An interesting article by Dr. Alan Snyder that appears here.
In my ongoing preparation for teaching C. S. Lewis’s Chronicles of Narnia at my church, I’ve now completed five of the seven books, the latest being The Horse and His Boy. This book is unique as being the only one where no one from our world enters Narnia; rather, it focuses on two young people, Shasta and Aravis. The former is a slave seeking the freedom he heard exists in the land of Narnia; the second is a girl fleeing a marriage to an old man. Both live in the totalitarian country of Calormen.They are accompanied by two Talking Horses, Bree and Hwin, who also want to enter Narnia, where they once lived.
I won’t go into all the details of their journey, but at various points along the way, they were chased by a lion—the first encounter forced them to meet, as they had started separately and didn’t know one another. A second direct encounter made the horses run faster than they thought they could and got them to a place of safety at a hermit’s dwelling. Shasta, though bone-weary, was immediately given the task to run to the king of Archenland to inform him of a plot by Calormen to invade his kingdom.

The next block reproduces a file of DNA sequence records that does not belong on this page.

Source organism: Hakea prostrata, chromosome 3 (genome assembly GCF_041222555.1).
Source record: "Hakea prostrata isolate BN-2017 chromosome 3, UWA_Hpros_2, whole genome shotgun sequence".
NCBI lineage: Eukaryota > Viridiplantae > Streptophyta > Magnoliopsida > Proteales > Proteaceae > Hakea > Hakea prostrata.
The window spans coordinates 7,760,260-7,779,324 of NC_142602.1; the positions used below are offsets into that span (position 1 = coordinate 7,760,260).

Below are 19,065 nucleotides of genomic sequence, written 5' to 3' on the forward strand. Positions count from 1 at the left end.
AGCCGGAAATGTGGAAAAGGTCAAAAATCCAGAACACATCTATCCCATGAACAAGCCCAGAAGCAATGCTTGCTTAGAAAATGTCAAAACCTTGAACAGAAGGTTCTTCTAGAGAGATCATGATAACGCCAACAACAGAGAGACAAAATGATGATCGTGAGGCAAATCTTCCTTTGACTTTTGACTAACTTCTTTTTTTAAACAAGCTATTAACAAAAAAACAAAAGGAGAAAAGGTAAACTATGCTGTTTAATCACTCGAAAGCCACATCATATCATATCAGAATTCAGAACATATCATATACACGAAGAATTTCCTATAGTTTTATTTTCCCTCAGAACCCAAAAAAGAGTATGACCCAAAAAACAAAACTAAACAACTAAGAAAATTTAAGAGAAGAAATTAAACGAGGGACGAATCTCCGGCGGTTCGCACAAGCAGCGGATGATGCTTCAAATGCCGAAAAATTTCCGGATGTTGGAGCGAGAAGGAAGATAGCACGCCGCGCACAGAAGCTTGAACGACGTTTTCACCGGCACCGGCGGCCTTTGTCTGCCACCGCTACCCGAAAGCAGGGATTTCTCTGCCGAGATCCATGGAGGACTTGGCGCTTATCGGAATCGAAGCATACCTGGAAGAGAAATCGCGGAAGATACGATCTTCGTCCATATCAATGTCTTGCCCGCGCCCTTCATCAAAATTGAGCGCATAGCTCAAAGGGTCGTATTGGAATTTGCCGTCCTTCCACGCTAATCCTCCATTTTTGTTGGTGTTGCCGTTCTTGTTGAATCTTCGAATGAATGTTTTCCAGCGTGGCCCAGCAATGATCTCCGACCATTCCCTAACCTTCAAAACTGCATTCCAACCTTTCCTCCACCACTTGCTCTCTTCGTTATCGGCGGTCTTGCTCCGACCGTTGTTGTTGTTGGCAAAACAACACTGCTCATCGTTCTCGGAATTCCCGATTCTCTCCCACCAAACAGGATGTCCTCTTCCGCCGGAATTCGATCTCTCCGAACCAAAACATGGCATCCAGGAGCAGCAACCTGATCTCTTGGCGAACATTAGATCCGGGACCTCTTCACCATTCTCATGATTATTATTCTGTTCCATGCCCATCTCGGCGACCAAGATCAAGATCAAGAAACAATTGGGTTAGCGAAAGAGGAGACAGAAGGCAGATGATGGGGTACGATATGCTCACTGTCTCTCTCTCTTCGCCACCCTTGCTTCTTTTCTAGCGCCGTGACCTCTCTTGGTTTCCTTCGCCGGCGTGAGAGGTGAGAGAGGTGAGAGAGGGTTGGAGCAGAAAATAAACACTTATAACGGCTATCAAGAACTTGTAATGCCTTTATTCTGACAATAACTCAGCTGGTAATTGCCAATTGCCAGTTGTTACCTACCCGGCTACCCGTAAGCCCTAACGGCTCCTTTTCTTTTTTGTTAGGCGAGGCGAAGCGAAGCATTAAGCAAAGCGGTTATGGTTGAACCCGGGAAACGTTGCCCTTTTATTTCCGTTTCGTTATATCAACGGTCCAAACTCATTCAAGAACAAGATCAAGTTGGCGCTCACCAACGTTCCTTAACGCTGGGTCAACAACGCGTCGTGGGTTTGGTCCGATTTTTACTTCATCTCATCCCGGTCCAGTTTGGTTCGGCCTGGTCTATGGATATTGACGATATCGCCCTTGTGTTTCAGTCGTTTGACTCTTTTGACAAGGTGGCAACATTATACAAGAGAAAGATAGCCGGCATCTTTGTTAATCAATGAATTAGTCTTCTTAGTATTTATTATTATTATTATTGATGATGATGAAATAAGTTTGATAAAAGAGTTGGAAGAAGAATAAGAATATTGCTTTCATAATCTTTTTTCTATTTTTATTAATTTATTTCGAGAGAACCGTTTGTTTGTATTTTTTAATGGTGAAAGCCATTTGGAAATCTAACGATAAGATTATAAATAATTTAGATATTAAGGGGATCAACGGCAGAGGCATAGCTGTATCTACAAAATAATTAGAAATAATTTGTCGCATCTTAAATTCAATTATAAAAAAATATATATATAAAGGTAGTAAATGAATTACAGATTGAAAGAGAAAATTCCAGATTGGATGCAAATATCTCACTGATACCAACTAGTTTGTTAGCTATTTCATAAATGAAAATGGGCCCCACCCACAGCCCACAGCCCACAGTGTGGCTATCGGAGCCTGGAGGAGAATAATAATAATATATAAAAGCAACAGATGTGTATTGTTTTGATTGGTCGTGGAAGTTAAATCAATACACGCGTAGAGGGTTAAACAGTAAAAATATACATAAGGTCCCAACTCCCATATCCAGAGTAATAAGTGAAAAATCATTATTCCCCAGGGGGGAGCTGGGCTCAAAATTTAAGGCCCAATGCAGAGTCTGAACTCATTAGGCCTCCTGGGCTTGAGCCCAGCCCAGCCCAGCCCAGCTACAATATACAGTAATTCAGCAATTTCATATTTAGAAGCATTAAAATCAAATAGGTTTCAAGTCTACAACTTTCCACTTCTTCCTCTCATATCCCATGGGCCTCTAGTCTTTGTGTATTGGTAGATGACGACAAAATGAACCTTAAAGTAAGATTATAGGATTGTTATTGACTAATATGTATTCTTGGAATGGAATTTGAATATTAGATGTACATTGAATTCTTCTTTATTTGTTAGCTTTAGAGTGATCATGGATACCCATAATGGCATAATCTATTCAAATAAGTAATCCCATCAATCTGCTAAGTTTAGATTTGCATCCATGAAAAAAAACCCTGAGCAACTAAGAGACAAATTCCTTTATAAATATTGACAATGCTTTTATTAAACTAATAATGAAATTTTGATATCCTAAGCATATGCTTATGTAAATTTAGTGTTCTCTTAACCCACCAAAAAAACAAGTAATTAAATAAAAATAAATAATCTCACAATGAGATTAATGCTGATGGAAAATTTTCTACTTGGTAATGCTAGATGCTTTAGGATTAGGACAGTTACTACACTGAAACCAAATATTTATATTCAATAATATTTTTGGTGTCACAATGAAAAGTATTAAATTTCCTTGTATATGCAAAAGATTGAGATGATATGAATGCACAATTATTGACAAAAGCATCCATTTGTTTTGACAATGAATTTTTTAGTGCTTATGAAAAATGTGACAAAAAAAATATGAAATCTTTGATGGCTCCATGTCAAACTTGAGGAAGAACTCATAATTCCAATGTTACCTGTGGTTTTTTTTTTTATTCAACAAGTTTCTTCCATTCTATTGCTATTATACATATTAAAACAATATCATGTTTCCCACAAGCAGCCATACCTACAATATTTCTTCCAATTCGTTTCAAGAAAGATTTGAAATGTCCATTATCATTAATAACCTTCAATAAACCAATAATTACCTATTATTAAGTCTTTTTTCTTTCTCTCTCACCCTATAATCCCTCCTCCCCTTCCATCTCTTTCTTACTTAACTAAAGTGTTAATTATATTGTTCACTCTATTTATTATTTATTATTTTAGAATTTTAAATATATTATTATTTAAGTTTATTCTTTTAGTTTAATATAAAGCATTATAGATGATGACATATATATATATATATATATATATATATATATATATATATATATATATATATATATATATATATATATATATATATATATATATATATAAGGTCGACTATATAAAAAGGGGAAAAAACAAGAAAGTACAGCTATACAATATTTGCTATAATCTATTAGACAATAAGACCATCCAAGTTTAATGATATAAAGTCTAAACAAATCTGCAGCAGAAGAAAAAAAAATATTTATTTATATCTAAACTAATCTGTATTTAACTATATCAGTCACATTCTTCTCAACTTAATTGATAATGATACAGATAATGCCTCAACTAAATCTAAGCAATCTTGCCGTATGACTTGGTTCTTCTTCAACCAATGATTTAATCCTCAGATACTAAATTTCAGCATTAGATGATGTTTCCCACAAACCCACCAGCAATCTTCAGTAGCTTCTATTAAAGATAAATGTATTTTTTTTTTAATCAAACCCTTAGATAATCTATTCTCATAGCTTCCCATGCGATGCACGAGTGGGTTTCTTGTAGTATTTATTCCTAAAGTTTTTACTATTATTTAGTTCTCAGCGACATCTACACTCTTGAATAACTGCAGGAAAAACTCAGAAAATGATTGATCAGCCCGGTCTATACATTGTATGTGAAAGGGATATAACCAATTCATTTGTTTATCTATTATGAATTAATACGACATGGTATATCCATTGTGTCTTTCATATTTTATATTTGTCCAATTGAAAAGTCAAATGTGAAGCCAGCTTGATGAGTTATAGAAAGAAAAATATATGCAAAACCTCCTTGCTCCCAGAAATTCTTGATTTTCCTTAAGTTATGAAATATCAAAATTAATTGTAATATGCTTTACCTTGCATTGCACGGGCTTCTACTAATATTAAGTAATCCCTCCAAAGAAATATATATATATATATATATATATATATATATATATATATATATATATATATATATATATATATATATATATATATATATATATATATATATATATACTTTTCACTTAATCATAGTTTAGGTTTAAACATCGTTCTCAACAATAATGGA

Shasta succeeds in that mission, yet he is in a bad state: physically exhausted and mentally despondent. In that state of mind, he begins to drown in self-pity. “I think,” said Shasta, “that I must be the most unfortunate boy that ever lived in the whole world. Everything goes right for everyone except me. . . . And being very tired and having nothing inside him, he felt so sorry for himself that the tears rolled down his cheeks.”
Lewis captures how we all have felt at times, but then also captures how God can come to us when we are at our lowest.